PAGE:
BRIEF DESCRIPTION OF THE DRAWINGS

FIG. 1 shows a forming jig with a bolt-actuated spreader pad.

FIG. 2 shows a forming jig with hydraulic control.

DETAILED DESCRIPTION OF THE INVENTION

Techniques for laser peening are disclosed in co-pending U.S. Pat. No. 6,198,069, titled “Laser Beam Temporal And Spatial Tailoring For Laser Shock Processing”, incorporated herein by reference. Laser technology usable in the present invention is described in U.S. Pat. No. 5,285,310 titled “High Power Regenerative Laser Amplifier,” incorporated herein by reference, and U.S. Pat. No. 5,239,408 titled “High Power, High Beam Quality Regenerative Amplifier,” also incorporated herein by reference. Embodiments of laser systems usable in the present invention are described in U.S. Pat. No. 5,689,363 titled “Long Pulse Width, Narrow-Bandwidth Solid State Laser” incorporated herein by reference.

The present invention is a technique used to apply a bending moment load resulting in a deflection to components to achieve approximately 80% yield stress prior to application of a laser peening process. The bending moment is observed to result in a greater curvature than would otherwise be attained in the component after the processing when the bending moment load is removed. This bending moment is applied by means of a fixture, called a forming jig and consisting of a strongback placed on the eventual concave side and oriented along the desired arc with grips to attach to the metal on the convex side. In one embodiment, the strongback is drilled and threaded in one or more places to accept large bolts that can be screwed through the strongback and load against a pad placed in contact with the metal to be formed. The pad is contoured to spread the load along the desired arc. Loading is achieved by turning in the bolt with appropriate torque until achieving a deformation equivalent to approximately 80% of a yielding deformation. With the component thus loaded, laser peening is applied to the convex side along the direction of the deformed arc. As peening is applied and the metal begins to take shape, the bolt load is adjusted to keep the load near the 80% yield.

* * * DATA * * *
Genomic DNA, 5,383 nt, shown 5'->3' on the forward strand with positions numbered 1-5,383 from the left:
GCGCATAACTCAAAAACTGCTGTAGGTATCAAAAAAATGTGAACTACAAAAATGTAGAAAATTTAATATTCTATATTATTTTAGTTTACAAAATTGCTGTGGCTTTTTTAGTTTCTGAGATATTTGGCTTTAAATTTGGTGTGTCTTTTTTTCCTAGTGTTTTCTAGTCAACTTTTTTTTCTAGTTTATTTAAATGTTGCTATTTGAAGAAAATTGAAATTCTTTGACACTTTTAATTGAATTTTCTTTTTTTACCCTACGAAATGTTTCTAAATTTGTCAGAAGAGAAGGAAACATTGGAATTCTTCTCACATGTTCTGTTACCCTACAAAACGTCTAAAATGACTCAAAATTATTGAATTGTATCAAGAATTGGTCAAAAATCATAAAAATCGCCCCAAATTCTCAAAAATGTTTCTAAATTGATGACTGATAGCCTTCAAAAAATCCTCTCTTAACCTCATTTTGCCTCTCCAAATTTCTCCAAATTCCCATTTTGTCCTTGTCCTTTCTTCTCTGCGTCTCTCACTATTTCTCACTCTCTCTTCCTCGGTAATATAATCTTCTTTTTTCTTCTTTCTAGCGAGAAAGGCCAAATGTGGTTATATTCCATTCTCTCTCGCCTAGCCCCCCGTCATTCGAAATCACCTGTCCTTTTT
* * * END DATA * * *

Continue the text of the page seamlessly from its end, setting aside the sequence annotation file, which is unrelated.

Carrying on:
The laser peening pattern density and intensity and fluence used depends on the material properties and desired residual curvature of the material being contoured. For complex shapes, the fixture and peening process are used along each desired arc of curvature. The applied bending moment uniformly loads the component as opposed to being applied as a simple point source load. Uniform loading is achieved by employing a “spreader pad” at or near the desired curvature and deployed under the end of the bolt that is in contact with the metal. Uniform loading can further be achieved by employing multiple bolts with spreader pads deployed over the arc to be formed. The preforming can be done using a single forming jig that is moved from arc section to section or by using multiple jigs that pre-deflect the overall curvature to be achieved. Because of the large loading encountered between the bolt and the spreader pad, it is important to use materials that allow the bolt to freely turn without creating torque onto the spreader pad and result in marring of the component surface. Suitable materials for the bolt would be a 1.5″ diameter #5 cadmium plated steel bolt and the spreader pad would be a Teflon plastic pad with 1.4″ depth by 1.6″ diameter locator depression for contact with the bolt.

Use of the forming jig results in greater curvature for a given application of laser peening and thus allows for formation of sharper radii of curvature components than would otherwise be possible. Adjusting the bolt loading adds to this effect.